Archive for August, 2018

End of Season Browns

IMG_9055This happens every year. I cannot WAIT to get into my garden in the spring. Cleaning, pruning, preparing, digging in the dirt – it’s a siren song. Then comes buying the plants, arranging, planting, potting, admiring, dead-heading – the joy of seeing the blooms and produce. Then comes summer and it’s hot, hot, hot and the rain doesn’t fall on the hanging baskets. It either is a drought and all the plants need water daily or it’s constant rain (like this year) and the weeds emerge and conquer. IMG_9053The spring flowers are past their time, the fall flowers are battling the weeds, the summer flowers are fading and being punished by the incessant deluge from the heavens. That’s the time when I say “I’m really done with gardening for the year.” That time is now.

Most of my wonderful 3 ft tall daisies are brown. The spider worts are done. The rain has beat down the rudbeckia and the giant cosmos. Some careless weed-whacker (ahem) took down some of the dahlias. The dill is done, the cilantro is cooked, the tomatoes never took, and the weeds wander at will. 🙂 Couldn’t resist that last sentence. The hanging baskets still show a pretty face to the passersby, but all WE get to see is dying brownness.

IMG_9062I did finally weed-whack the driveway and the back yard. I probably whacked some of my ivy too, by mistake (just like the dahlia), because the day I was whacking, it must have been the most humid day ever without actually raining. I know it was real-feel over 100F. And of course the weeds are flaunting their wretched little heads again. My husband razed the lawn because we are both so tired of it and our young helper abandoned our neighborhood for a better paying job. I have not yet coerced my new teenage next-door neighbor into being responsible for our lawn and walks.

IMG_9054I want to take my shears and clip all of the herbs down, down, down. The willow needs major pruning as it appears to be staking a claim on the driveway. The contractors’ trucks do battle with the willow weekly but that is one determined bush. I need to get someone to help me wrestle the rhododendron down and back a few feet. Ditto the forsythia. I have no idea what is happening in the far corner back by the water spigot and the deck. There is some weed that is about 6 feet tall now. I could reach it through the dining room window if I were not afraid it might turn me into a pod person. I’m hoping it dies in the winter because otherwise we may need a flame-thrower to battle it. That might be awkward as it IS against both the (wood) house and the (wood) deck.

IMG_9058There are still a few blooms of joy in the garden. Nothing can diminish my joy in my tropicanna canna lilies, the remaining rudbeckia laciniata hortensia (best flower ever) and the mandevilla. There are dahlias fighting the brave fight as well, and a few remaining daisies. The hibiscus has been disappointing all year – even the deer were so uninterested in it that they have done less damage than expected. But it has put out a few more blooms this week as well, encouraging me to garden on. I propped up the cosmos (as well as broke off a major stalk) so they are feeling a bit more up. *grin* The goldenrod is well over 4 ft now, which means it should have a wonderful fall bloom. Of course, most of us are allergic to the goldenrod pollen, but what price beauty, right?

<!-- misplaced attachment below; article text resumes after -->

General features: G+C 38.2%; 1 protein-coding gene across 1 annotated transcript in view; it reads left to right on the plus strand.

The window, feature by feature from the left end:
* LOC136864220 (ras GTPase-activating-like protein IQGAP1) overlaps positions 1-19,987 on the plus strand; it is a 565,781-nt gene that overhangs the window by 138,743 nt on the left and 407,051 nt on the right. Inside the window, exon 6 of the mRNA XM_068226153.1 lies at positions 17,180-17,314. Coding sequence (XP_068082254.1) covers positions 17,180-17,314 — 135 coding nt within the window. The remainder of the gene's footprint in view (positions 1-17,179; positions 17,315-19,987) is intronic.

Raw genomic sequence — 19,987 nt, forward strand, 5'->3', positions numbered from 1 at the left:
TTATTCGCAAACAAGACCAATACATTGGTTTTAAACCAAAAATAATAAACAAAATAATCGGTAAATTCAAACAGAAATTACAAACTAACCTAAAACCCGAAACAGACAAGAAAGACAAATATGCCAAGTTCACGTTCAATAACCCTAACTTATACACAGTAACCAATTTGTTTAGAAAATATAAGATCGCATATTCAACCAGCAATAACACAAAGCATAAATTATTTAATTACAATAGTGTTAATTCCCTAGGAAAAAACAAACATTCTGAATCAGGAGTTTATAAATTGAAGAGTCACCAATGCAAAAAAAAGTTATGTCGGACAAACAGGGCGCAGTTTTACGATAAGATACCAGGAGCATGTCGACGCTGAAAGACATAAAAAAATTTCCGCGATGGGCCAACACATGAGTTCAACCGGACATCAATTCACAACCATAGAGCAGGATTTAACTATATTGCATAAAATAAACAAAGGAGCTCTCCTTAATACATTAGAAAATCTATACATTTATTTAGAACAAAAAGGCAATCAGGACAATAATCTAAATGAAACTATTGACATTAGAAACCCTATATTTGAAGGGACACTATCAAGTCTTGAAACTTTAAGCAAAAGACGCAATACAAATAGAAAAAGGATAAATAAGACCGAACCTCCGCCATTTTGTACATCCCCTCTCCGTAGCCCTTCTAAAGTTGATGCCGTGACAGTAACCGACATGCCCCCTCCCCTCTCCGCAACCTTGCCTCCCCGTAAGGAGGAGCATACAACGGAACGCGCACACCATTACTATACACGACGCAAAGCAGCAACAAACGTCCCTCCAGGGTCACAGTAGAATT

Rethinking the Hardware

IMG_9048Four of the sample knobs have arrived. While I really like 2 of them, I don’t like them for my kitchen. There is still one more sample due from my first batch of samples, and it’s possible that one will be okay. But I think that as much as I like the 2 stone ones in the bronze setting, they will “argue” with the pattern of the counter. I may end up having to wait for the counters to be installed before I can make a decision.

brittanicca goldOn the one hand I think it’s a bit silly to be obsessing about the knobs. On the other hand, for what I’m spending on this kitchen, and for how much time we (and our friends) spend in the kitchen, I want everything that I see to be pleasing to the eye. I don’t want to look at something and think “I could have done that better”.

1st choice knobAnd so I went and ordered a sample of the $70 knob. That knob is actually $86 on other sites, but the place I found it has it on SALE!!! Right. As I look at it I think that I would not want all 35 cabinets and drawers to use that knob anyway. We’ll see if it looks as good when it gets here. If it does, and I still love it, I will hunt for a pull that will work with it. I’m hoping I can find a suitable pull for under $70. 🙂

I’m also rethinking the tiles for the front hall. I’ve already received 2 different boxes of slate, neither of which really matches what is there now. I sent off 2 emails today to see if I could get a reasonably-sized order of some gorgeous copper red slate. The problems there are cost, size of the tiles, and the fact that when you see something in the light of day, it does not always look as good as it did on the website.

Took Me Long Enough

unbound aliensI have told you about the “aliens” at the foot of my basement stairs. They’ve been there for about 2 months now. They impeded us when we attempt to enter the basement and even when I elude them on my way in, invariably they ‘get me’ on my way out. It’s been quite annoying.

Yesterday was one of my “get things done days”. It means I get up and start doing things – taking care of the cats, vacuuming, emptying garbage cans, laundry, grocery shopping, cat food shopping, making salads, and whatever else catches my eye as I am whirling about. Did my cleaning tornado thing upstairs and headed to the basement to start on the laundry. Evaded the aliens on my way IN but they got me on my way out. Aliens -1, Ahuva-0. Upstairs to grab a cup of coffee and some Cheerios. Back to the basement to swap loads of laundry. Made it past the aliens, swapped the laundry, grabbed paper towels to take upstairs, started toward the stairs. And that’s when the great revelation occurred.

restrained aliensThe Aliens. I needed to DO something about the Aliens. I needed to tie them out of my way already. I looked about the basement. Nothing obvious in the way of string. And then….. there they were …. my gear ties!!!!!